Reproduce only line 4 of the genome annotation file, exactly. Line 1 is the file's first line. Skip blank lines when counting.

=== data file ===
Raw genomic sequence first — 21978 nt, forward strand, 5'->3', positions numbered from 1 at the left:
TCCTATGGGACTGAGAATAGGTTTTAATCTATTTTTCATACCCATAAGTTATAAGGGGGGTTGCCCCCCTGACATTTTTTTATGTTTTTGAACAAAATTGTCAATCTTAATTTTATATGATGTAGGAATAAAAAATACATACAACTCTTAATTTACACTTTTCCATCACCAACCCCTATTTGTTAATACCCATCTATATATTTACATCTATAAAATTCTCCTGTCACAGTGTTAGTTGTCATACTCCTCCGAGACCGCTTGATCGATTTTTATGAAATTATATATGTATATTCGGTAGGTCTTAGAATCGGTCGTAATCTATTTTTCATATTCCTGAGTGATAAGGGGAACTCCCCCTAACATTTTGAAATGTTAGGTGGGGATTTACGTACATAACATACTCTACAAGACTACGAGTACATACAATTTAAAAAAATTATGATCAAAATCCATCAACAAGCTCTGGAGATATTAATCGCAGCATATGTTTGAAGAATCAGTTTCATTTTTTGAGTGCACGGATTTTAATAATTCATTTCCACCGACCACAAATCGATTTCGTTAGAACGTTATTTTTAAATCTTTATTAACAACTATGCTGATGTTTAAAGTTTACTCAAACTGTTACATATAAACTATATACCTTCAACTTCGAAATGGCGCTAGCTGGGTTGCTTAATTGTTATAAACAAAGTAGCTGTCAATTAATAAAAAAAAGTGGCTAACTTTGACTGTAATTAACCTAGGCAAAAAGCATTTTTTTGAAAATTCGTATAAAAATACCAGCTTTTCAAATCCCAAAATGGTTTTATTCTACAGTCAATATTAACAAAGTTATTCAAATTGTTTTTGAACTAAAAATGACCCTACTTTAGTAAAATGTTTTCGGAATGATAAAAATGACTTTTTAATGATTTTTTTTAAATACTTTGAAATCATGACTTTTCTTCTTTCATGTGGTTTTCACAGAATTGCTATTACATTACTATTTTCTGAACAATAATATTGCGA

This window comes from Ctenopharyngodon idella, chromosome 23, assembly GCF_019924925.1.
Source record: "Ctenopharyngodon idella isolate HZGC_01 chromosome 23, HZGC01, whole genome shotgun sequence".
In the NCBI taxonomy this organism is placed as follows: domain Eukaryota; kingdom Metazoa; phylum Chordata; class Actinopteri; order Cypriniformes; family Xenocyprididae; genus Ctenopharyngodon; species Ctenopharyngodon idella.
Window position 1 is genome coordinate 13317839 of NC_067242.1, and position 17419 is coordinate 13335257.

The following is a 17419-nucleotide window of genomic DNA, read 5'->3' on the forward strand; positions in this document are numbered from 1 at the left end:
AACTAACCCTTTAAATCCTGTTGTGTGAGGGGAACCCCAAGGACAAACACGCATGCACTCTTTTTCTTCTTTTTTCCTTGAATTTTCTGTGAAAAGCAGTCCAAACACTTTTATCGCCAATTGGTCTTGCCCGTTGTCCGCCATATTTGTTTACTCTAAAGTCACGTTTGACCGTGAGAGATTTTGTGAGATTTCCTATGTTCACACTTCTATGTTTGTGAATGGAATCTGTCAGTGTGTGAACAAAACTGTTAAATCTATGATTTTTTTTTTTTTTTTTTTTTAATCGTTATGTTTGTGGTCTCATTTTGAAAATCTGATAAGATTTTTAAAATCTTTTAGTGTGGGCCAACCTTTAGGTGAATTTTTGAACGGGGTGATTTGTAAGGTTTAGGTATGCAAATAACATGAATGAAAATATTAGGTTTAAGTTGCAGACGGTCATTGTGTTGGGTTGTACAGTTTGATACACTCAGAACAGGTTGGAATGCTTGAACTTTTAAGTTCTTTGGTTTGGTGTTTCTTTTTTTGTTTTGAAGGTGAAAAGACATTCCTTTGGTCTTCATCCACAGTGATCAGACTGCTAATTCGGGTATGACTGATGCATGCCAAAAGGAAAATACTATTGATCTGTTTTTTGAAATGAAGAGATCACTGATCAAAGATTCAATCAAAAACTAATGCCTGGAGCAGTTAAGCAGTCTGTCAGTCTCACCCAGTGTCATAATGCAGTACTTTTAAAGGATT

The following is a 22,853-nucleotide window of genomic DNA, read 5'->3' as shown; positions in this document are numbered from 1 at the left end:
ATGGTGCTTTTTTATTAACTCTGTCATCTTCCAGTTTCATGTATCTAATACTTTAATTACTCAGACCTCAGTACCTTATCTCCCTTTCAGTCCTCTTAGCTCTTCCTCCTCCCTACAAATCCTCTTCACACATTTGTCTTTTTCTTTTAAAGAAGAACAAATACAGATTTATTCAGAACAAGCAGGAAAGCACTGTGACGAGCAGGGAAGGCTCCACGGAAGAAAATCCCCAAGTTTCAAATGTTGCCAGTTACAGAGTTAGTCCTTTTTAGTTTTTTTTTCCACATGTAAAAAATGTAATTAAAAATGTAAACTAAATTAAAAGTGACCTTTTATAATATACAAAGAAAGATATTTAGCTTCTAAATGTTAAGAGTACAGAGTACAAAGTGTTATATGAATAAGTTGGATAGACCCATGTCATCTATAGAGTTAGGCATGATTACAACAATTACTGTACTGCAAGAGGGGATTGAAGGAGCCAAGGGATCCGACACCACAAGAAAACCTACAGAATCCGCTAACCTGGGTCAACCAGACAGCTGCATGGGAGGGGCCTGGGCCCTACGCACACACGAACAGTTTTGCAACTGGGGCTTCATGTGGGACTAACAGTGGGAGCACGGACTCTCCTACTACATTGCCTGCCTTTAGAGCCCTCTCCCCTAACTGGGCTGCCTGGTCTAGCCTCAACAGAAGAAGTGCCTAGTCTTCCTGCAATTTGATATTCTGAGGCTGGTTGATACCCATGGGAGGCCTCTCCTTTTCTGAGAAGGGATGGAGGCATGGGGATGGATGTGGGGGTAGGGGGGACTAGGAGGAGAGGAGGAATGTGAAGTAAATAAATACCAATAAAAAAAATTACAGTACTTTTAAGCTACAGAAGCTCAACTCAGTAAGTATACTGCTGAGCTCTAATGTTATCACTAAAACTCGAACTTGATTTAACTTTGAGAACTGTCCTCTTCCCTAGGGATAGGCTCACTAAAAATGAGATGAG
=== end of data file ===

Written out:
Source record: "Ctenopharyngodon idella isolate HZGC_01 chromosome 23, HZGC01, whole genome shotgun sequence".